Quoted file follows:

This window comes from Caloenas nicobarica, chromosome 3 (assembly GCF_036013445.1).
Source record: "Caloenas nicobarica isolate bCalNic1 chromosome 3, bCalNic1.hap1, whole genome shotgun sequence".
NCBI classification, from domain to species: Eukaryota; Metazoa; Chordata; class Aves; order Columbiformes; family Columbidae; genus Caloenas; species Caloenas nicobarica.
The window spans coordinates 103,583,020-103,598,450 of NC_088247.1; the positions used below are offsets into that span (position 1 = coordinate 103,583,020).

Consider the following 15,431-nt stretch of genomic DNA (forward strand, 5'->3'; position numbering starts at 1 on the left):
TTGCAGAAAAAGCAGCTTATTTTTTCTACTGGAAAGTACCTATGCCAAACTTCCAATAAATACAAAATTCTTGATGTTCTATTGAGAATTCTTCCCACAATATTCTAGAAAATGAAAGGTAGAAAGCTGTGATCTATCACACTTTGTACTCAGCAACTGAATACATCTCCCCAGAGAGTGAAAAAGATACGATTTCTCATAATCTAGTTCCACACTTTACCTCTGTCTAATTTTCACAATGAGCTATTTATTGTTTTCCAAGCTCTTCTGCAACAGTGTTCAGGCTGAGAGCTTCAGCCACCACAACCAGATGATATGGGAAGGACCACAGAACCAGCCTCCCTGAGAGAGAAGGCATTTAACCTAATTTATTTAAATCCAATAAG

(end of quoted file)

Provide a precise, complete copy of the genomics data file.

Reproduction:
This window comes from Caloenas nicobarica, chromosome 3 (assembly GCF_036013445.1).
Source record: "Caloenas nicobarica isolate bCalNic1 chromosome 3, bCalNic1.hap1, whole genome shotgun sequence".
NCBI classification, from domain to species: Eukaryota; Metazoa; Chordata; class Aves; order Columbiformes; family Columbidae; genus Caloenas; species Caloenas nicobarica.
The window spans coordinates 103,583,020-103,598,450 of NC_088247.1; the positions used below are offsets into that span (position 1 = coordinate 103,583,020).

Consider the following 15,431-nt stretch of genomic DNA (forward strand, 5'->3'; position numbering starts at 1 on the left):
TTGCAGAAAAAGCAGCTTATTTTTTCTACTGGAAAGTACCTATGCCAAACTTCCAATAAATACAAAATTCTTGATGTTCTATTGAGAATTCTTCCCACAATATTCTAGAAAATGAAAGGTAGAAAGCTGTGATCTATCACACTTTGTACTCAGCAACTGAATACATCTCCCCAGAGAGTGAAAAAGATACGATTTCTCATAATCTAGTTCCACACTTTACCTCTGTCTAATTTTCACAATGAGCTATTTATTGTTTTCCAAGCTCTTCTGCAACAGTGTTCAGGCTGAGAGCTTCAGCCACCACAACCAGATGATATGGGAAGGACCACAGAACCAGCCTCCCTGAGAGAGAAGGCATTTAACCTAATTTATTTAAATCCAATAAG